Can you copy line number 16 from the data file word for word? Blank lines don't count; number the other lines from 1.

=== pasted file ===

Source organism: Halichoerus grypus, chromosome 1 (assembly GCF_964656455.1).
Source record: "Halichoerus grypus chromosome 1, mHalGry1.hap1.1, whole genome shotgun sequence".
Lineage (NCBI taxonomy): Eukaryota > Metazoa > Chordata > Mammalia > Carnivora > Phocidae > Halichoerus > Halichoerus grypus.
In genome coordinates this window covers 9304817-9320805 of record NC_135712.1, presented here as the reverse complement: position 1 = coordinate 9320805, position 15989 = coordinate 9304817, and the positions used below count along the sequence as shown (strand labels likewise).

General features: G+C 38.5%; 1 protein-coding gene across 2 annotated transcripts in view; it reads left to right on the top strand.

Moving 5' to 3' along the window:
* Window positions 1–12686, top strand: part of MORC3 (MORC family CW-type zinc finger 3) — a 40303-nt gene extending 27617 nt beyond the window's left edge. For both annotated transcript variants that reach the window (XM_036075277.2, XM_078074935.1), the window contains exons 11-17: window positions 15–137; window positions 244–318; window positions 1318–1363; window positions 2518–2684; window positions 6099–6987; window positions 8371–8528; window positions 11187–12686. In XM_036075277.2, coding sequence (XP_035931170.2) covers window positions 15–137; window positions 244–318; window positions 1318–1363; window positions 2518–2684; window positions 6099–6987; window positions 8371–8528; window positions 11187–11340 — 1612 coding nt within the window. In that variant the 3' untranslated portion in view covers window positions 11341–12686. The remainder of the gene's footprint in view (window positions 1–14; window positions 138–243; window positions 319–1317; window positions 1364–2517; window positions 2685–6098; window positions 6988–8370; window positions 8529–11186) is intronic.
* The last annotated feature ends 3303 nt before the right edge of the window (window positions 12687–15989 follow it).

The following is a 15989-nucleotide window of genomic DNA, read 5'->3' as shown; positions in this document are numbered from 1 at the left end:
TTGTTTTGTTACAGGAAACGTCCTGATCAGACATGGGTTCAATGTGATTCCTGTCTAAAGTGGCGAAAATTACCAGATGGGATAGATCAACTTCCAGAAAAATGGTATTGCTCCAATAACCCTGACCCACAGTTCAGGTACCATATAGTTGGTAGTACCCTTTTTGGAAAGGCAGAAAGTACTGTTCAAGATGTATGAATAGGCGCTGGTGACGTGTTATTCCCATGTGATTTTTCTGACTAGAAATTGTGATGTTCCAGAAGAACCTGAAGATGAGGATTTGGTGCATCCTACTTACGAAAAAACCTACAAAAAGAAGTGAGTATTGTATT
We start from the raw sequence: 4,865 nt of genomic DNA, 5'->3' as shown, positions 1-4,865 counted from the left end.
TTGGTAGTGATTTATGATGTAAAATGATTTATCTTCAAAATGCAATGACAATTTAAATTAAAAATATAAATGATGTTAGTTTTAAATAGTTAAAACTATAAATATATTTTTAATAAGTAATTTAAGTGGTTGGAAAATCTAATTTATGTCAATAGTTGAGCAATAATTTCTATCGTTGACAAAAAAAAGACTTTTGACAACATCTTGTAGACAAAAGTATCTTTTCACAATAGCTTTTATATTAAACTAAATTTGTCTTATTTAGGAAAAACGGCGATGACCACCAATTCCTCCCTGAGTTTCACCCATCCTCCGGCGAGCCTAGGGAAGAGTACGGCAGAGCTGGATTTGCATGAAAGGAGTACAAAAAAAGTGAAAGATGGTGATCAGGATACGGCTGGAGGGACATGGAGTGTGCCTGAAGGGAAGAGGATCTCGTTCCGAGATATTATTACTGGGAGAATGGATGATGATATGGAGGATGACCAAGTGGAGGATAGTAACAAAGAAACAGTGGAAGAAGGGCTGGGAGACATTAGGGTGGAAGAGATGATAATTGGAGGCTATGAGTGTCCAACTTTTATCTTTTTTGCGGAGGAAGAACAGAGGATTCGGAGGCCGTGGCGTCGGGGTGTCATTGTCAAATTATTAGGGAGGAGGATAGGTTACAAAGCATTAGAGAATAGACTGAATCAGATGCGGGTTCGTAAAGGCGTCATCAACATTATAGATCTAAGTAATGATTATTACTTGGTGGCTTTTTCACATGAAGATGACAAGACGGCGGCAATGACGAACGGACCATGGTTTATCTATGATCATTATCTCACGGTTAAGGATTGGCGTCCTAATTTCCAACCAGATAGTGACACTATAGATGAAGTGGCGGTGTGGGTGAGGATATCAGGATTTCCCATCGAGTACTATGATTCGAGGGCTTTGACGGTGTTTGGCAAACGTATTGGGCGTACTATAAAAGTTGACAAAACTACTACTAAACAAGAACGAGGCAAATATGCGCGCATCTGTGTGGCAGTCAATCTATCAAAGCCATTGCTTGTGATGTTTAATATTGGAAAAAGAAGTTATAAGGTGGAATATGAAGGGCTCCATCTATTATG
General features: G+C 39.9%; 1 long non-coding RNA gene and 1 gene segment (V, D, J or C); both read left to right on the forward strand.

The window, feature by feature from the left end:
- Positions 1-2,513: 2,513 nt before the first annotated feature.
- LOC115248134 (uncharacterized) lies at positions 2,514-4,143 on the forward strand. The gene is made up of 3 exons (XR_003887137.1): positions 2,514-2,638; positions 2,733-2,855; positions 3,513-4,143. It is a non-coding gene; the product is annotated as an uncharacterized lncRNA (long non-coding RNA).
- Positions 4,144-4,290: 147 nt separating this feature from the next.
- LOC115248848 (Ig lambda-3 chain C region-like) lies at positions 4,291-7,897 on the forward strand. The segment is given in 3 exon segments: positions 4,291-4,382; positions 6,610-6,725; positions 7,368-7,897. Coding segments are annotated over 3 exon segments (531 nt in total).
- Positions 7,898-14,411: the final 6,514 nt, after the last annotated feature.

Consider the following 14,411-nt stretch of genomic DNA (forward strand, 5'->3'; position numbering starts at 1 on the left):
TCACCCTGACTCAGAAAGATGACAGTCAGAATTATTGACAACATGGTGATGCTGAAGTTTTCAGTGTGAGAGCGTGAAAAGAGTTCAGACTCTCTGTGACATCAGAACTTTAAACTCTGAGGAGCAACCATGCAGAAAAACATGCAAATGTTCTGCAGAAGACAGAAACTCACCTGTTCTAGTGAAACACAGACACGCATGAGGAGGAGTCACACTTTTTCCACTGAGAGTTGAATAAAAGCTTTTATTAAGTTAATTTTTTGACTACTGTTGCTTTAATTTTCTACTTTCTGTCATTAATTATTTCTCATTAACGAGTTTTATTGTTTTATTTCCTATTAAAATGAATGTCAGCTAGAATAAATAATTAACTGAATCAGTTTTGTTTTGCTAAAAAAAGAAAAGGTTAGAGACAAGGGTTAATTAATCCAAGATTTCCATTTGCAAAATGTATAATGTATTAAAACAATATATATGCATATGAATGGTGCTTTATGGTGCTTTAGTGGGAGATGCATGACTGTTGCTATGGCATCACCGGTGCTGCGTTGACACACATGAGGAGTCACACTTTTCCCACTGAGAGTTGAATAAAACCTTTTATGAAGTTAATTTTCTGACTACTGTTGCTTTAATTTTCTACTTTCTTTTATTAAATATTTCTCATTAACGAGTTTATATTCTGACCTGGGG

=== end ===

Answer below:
- LOC115248134 (uncharacterized) lies at positions 2,514-4,143 on the forward strand. The gene is made up of 3 exons (XR_003887137.1): positions 2,514-2,638; positions 2,733-2,855; positions 3,513-4,143. It is a non-coding gene; the product is annotated as an uncharacterized lncRNA (long non-coding RNA).